Last week a New York Times columnist wrote a column criticizing professors for shirking their responsibility to the public by staying put within the Academy. American journalism is and for most of the 20th and 21st century has been reliant on advertising revenue. But while that ad revenue used to be based on subscription data and on hard sales, with the growth of the internet, that’s shifted towards the click economy. Every click advertisers receive, particularly from key demographic groups, generates revenue.
So while I don’t think the New York Times columnist had this in mind when he wrote the column, I do think the column ends up working very well for the newspaper. Not because the argument is sound–because it isn’t. Not because the columnist writes well–because he doesn’t. But it works well because it generates outrage from a population that with important exceptions has a lot to offer the types of advertisers attracted to the New York Times. And that outrage translates into clicks.
Someone writes a response to it and links to the original?
Someone puts a link to the story on Facebook, pissed off about how bad the article is?
Someone tweets the story (with the hashtag #thiscolumnistisanidiot)?
Clicks that end up drawing attention and energy away from far more productive and interesting work.
Which brings me to Adolph Reed’s Nothing Left (subscription required for the full article). Reed has been charting the slow death of the American Left for almost thirty years beginning with The Jesse Jackson Phenomenon. In fact I think Reed’s body of work (which includes Stirrings in the Jug, Class Notes, and even W. E. B. Du Bois and American Political Thought) all deal with this question.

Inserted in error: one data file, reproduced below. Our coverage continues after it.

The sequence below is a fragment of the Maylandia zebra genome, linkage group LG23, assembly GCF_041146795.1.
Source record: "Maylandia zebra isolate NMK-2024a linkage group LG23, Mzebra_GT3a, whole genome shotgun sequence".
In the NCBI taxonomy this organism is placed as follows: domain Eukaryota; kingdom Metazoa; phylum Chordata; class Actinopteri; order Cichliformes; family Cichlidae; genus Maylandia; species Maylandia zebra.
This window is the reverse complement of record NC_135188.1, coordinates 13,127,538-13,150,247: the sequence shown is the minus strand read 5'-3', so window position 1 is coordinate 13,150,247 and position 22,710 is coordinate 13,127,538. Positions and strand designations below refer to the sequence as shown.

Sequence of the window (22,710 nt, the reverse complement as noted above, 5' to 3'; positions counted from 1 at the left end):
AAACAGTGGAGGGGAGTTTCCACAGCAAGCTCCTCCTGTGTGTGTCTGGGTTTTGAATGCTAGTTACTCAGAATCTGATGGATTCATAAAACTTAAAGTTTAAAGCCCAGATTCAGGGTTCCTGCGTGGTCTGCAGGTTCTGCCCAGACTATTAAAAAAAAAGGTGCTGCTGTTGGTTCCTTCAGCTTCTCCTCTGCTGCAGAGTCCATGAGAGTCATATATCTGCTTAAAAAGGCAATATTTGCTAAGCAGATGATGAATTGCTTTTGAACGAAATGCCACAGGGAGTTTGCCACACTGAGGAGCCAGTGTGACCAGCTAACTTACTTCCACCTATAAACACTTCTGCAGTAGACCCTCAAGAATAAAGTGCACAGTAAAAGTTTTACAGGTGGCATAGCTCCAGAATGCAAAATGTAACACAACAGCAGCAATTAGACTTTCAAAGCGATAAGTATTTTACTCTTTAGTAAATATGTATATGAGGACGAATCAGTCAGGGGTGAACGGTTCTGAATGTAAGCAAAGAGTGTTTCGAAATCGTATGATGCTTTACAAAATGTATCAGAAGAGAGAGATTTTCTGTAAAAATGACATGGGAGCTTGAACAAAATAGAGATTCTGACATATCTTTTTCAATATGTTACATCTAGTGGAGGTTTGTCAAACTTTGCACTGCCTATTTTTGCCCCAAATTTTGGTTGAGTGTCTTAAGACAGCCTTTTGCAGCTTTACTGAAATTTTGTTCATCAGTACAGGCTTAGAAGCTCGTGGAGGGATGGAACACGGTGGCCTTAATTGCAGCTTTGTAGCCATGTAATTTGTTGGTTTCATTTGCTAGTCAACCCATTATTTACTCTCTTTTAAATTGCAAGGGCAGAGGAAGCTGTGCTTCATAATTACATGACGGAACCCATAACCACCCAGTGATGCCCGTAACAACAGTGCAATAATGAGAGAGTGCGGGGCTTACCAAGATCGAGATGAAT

To this extent Reed’s article isn’t really charting new ground. But that’s why I think it’s important reading.
Here’s the argument in a nutshell. We can point to a moment in time when even the nation’s most powerful political figures articulated an egalitarian agenda. For Reed the high point is FDR’s call for a new Bill of Rights:
Every single important movement of the sixties owed a great deal to the “old left” as both the vision they articulated and the institutions they developed to get government to adhere to this vision (through electing candidates and through passing legislation) were adopted/adapted from them.
Within twenty years both the old and the new Left are in tatters, unable to respond to Reagan: